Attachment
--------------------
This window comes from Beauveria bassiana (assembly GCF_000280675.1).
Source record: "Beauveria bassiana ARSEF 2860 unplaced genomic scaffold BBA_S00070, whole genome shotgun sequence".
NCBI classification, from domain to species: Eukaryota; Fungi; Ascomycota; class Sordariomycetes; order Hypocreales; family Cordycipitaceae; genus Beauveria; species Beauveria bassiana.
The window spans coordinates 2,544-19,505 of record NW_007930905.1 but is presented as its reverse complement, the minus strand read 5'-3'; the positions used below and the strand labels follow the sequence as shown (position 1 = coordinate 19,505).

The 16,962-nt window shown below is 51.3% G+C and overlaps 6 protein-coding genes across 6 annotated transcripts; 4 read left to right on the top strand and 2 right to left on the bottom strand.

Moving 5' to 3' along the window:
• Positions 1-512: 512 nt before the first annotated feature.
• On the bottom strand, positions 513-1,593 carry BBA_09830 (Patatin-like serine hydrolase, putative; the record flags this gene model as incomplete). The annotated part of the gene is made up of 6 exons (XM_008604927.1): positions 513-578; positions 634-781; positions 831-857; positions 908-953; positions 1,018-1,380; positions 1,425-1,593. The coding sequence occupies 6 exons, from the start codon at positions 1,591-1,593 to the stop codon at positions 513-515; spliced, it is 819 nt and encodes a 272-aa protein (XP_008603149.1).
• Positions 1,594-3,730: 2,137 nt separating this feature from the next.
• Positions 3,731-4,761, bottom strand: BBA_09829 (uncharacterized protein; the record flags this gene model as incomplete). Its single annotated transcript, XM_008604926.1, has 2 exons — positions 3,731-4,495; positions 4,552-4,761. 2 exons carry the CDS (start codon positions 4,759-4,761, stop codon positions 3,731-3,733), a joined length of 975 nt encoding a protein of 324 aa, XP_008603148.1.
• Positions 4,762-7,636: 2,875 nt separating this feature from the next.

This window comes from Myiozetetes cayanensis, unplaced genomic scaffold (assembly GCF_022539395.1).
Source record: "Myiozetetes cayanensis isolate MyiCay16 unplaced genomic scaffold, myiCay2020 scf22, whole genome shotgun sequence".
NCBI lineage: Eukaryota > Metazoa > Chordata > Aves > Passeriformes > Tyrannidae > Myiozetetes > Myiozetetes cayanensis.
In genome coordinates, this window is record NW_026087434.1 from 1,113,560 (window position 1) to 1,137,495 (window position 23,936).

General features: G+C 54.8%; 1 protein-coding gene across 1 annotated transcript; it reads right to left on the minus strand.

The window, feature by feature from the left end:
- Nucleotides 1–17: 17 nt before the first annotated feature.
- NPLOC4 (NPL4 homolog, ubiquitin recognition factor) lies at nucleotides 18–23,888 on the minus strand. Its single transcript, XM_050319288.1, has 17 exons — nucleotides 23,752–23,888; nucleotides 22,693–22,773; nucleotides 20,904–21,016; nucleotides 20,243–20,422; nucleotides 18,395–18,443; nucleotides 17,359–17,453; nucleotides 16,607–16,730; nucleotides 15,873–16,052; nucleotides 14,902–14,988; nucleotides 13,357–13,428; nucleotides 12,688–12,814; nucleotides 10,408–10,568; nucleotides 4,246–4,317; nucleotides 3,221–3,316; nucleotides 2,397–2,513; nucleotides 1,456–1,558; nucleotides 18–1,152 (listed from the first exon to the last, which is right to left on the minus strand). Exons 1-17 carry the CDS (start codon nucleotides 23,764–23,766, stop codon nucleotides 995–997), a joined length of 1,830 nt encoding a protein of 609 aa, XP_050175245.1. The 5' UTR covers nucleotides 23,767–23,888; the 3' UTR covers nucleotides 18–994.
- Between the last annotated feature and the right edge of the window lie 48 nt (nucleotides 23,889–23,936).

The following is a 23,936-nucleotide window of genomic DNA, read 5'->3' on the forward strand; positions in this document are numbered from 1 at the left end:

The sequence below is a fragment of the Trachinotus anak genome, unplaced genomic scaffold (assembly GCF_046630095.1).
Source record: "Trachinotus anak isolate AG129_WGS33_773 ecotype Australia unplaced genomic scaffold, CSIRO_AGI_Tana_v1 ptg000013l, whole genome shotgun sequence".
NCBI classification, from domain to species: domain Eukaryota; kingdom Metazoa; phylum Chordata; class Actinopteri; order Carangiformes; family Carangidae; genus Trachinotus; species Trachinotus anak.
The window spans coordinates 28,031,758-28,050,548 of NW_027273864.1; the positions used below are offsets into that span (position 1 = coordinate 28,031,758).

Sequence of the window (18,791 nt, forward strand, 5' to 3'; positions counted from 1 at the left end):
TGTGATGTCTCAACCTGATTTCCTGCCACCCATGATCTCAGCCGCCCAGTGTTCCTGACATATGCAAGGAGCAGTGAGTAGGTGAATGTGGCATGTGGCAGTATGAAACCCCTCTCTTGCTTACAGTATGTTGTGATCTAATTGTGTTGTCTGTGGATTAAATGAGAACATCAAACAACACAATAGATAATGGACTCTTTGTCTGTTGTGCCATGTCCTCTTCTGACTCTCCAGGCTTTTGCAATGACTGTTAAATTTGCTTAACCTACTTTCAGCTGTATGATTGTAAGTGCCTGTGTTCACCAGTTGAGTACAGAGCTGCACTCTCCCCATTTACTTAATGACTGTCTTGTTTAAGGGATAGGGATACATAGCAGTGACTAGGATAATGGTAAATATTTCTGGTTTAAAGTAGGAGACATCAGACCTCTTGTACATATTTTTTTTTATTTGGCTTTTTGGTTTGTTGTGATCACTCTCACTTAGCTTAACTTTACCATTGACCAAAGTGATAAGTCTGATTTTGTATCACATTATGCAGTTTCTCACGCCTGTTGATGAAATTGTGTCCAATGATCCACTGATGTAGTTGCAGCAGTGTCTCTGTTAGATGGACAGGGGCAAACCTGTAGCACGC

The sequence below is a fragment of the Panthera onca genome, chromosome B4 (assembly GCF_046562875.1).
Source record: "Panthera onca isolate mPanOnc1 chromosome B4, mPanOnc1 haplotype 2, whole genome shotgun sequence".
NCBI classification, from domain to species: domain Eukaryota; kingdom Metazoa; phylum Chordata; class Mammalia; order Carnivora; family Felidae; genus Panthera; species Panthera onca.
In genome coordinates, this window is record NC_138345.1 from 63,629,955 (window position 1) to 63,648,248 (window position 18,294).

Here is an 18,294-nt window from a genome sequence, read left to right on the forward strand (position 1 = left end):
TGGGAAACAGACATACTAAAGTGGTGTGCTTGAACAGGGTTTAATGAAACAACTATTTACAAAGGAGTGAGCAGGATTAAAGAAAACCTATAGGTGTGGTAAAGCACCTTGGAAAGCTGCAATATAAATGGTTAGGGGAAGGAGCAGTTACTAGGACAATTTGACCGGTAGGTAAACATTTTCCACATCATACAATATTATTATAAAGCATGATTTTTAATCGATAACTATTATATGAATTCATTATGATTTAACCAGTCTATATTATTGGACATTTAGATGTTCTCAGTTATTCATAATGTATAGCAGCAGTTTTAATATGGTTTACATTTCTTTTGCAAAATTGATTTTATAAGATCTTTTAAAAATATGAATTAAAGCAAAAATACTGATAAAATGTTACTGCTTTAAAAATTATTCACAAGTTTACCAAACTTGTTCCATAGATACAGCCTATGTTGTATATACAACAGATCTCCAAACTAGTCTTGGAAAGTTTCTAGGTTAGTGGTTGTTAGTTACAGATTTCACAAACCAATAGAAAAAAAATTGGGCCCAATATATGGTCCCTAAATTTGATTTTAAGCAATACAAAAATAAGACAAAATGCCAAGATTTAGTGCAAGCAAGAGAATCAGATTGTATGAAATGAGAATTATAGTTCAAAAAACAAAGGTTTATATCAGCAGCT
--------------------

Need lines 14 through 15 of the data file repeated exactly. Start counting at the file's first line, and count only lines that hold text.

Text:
NCBI lineage: Eukaryota > Metazoa > Chordata > Aves > Passeriformes > Tyrannidae > Myiozetetes > Myiozetetes cayanensis.
In genome coordinates, this window is record NW_026087434.1 from 1,113,560 (window position 1) to 1,137,495 (window position 23,936).